Court decision on policing scores victory for transparency, lawyers say

Public officers must release police disciplinary records in New Jersey when the public interest in them outweighs an officer’s privacy concerns, the state’s top court ruled Monday.

Reformers, who have fought for years to open police files to increase accountability for misconduct, hailed the move as a major victory for transparency.

New Jersey Supreme Court Chief Justice Stuart Rabner, writing for a unanimous court, wrote that several factors should prompt the release of internal case files: the nature and seriousness of the misconduct of an officer, if true, the discipline imposed, the nature of the officer’s position and the person’s misconduct record.

Police internal affairs records are exempt from disclosure under the state’s Open Public Records Act (OPRA), Rabner acknowledged. But under the state’s common law right of access, he said, the public interest must be considered.

“The key question is how to balance the need for confidentiality in internal affairs investigations with the public’s interest in transparency when a member of the public requests access to the records of an investigation,” he said. -he writes.

Attorney CJ Griffin, who argued the case on behalf of plaintiff Richard Rivera, said the ruling should help open internal affairs files, at least in the most egregious cases of police misconduct. The ruling sets a bar for why these documents should be released, unlike previous precedents, which outlined reasons for non-disclosure, Griffin added.

“Maybe we won’t get the cases that are like ‘so-and-so was punished because they were late’, but we will get the ones that are about excessive force and discrimination and cases like this “, says Griffon. “We will have to keep advocating because the police department is so secretive. But I think this decision will go a long way toward opening up those cases.

Public access helps deter misconduct and also helps ensure an appropriate response should misconduct occur. In the long term, access to reports of police misconduct such as the one sought here promotes public trust.

– Chief Justice of the Supreme Court of New Jersey, Stuart Rabner

The case stems from a February 2019 Internal Affairs complaint that several Elizabeth Police Department employees filed against then-director of the department, James Cosgrove. Employees reported that he used racial and misogynistic slurs when referring to his staff. Internal Affairs officers investigated for two months and supported the allegations, determining that he violated Elizabeth’s anti-discrimination and anti-harassment policies.

In April 2019, then-Attorney General Gurbir Grewal called for Cosgrove’s resignation, and Cosgrove resigned shortly thereafter.

Rivera, director of the Penns Grove Police Department and a longtime police reformer, filed requests with the Union County District Attorney’s Office in July 2019 for all internal reports on Cosgrove. The prosecutor’s office denied his request, saying they were personal records that were not public under the OPRA.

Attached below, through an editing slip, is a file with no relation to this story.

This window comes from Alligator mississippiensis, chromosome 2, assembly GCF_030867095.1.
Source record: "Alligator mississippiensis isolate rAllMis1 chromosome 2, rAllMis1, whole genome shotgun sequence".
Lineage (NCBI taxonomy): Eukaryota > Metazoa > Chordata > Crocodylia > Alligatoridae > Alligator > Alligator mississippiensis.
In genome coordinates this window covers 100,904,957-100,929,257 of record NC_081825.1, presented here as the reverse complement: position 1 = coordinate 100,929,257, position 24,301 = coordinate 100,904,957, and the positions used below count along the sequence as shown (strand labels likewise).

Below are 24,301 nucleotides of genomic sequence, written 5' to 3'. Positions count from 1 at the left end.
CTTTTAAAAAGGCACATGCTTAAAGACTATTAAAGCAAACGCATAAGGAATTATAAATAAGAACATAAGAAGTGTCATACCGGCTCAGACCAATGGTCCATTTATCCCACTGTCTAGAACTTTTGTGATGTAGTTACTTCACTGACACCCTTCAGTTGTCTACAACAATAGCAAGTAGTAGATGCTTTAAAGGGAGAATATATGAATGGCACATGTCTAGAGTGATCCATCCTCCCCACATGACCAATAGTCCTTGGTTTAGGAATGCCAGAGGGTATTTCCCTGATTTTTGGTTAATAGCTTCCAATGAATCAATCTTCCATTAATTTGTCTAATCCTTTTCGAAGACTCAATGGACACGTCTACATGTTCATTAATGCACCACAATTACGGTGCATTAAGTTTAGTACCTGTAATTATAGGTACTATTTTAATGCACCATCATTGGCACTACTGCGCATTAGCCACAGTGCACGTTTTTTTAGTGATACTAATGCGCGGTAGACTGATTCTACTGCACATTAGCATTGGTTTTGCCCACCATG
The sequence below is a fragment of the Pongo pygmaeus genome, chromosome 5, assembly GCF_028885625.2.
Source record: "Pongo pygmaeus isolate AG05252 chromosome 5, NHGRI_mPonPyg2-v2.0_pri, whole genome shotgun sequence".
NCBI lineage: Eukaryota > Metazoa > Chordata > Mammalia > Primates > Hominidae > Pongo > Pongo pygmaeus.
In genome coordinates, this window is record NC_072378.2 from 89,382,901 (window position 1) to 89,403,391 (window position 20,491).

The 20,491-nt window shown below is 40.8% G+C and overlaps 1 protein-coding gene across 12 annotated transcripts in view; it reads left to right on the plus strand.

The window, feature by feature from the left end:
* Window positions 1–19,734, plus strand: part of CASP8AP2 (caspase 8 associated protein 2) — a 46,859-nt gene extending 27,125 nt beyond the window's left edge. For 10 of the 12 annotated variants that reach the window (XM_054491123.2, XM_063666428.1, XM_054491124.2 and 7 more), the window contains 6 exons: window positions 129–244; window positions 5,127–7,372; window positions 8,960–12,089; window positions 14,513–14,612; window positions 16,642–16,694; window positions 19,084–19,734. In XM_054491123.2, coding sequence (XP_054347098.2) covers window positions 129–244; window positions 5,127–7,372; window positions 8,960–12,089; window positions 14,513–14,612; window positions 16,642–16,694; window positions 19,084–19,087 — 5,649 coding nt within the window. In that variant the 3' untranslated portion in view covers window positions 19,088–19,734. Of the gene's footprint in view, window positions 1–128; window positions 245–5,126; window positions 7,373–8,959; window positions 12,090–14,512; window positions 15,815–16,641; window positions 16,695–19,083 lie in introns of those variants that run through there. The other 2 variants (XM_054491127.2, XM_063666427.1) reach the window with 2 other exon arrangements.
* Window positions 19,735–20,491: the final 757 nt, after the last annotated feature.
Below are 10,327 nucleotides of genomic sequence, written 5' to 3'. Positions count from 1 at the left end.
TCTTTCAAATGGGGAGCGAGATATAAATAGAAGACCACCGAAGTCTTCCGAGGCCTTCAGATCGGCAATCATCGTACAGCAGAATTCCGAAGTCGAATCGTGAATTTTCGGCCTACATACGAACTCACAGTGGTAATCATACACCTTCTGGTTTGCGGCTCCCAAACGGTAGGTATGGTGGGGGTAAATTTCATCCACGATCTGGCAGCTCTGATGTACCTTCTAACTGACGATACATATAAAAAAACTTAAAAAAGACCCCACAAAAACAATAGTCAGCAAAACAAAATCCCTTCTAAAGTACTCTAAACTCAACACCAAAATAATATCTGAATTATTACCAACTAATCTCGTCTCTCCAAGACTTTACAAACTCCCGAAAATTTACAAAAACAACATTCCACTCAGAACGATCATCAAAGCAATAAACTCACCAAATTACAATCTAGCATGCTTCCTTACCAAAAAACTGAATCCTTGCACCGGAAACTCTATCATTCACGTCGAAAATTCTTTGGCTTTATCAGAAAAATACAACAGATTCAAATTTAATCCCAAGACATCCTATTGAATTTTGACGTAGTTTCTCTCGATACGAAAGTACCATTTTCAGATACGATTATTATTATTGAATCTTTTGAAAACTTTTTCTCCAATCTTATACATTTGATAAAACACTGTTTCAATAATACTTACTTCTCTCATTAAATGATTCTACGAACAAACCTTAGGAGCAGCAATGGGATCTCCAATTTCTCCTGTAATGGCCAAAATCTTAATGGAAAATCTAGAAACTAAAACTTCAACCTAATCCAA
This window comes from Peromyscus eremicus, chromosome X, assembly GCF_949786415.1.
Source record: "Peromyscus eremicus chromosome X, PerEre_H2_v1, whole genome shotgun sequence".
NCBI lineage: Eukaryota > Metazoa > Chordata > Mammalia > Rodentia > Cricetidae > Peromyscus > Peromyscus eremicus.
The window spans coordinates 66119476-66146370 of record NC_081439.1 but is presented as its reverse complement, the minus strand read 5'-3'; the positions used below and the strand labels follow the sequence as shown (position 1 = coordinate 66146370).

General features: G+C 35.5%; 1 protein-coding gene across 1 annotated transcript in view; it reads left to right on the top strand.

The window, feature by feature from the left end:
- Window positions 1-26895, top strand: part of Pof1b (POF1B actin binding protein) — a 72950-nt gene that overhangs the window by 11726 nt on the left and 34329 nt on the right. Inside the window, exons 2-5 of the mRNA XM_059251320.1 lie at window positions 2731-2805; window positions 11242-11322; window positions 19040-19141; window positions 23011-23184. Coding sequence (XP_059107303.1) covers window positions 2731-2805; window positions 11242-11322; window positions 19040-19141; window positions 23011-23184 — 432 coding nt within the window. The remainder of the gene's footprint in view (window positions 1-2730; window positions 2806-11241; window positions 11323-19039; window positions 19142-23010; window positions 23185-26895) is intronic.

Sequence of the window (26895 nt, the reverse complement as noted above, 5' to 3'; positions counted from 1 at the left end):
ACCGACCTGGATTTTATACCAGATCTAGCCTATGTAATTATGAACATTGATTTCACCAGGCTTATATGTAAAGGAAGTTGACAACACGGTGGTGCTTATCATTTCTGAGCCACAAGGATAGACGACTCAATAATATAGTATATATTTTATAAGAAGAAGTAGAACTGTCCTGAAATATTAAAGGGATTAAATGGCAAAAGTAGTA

Rivera sued and a lower court sided with him, saying the case “isn’t about someone’s pension, the abuse of sick leave, the accumulation of holidays, etc.”, but rather “the extraordinary public interest”. The court ordered the release of the records with the plaintiffs’ names redacted.

The prosecutor’s office appealed and an appeals court overturned the trial court’s decision, saying disclosure would discourage witnesses from coming forward and hamper the internal affairs process.

Monday’s ruling overturns the appeal ruling and orders the trial court to release the records once appropriate redactions have been made, including protecting the names of the employees who reported Cosgrove.

In this case, the public interest in disclosure is high, Rabner wrote.

“Racist and sexist behavior by the civilian head of a police service undermines public trust in law enforcement. It undermines trust in law enforcement generally, including the thousands of professionals who honorably serve the public,” Rabner wrote. “Public access helps deter misconduct and also helps ensure an appropriate response should misconduct occur. In the long term, access to reports of police misconduct such as the one sought here promotes public trust.

Rivera called the opinion “huge for transparency in New Jersey on the police front.”

“It throws the door wide open for internal affairs, and it’s going to remove the potential for officers to cover up for each other, using the internal affairs investigative process to hide,” Rivera said.

The ruling may also serve as a boost to reformers who have called for independent oversight of law enforcement through civilian review boards.

“This decision opens the door to civilian scrutiny, because right now, for the first time, the public is going to see how officers are investigating themselves — and police are doing a horrible job of policing each other,” Rivera said.

New Jersey’s criminal justice reformers have tried unsuccessfully for years to get lawmakers to release internal police case files, as is the case in more than half the country. Several Democratic lawmakers reintroduced a bill in January, and it was sent to committee in both houses.

The New Jersey attorney general’s office began reporting annually on major police discipline last year, but the details reported are often so sparse that critics complain they fall woefully short of transparency goals.

Police unions, including the New Jersey State Policemen’s Benevolence Association, have vigorously opposed these measures. A request for comment on Monday’s decision by the state’s PBA was not immediately returned.

Get morning headlines delivered to your inbox

About Terry Simmons

Check Also

Could Lamoriello’s interest in Kadri lead to swapping a cross?

Another day passes and the New York Islanders remain the only team not to have …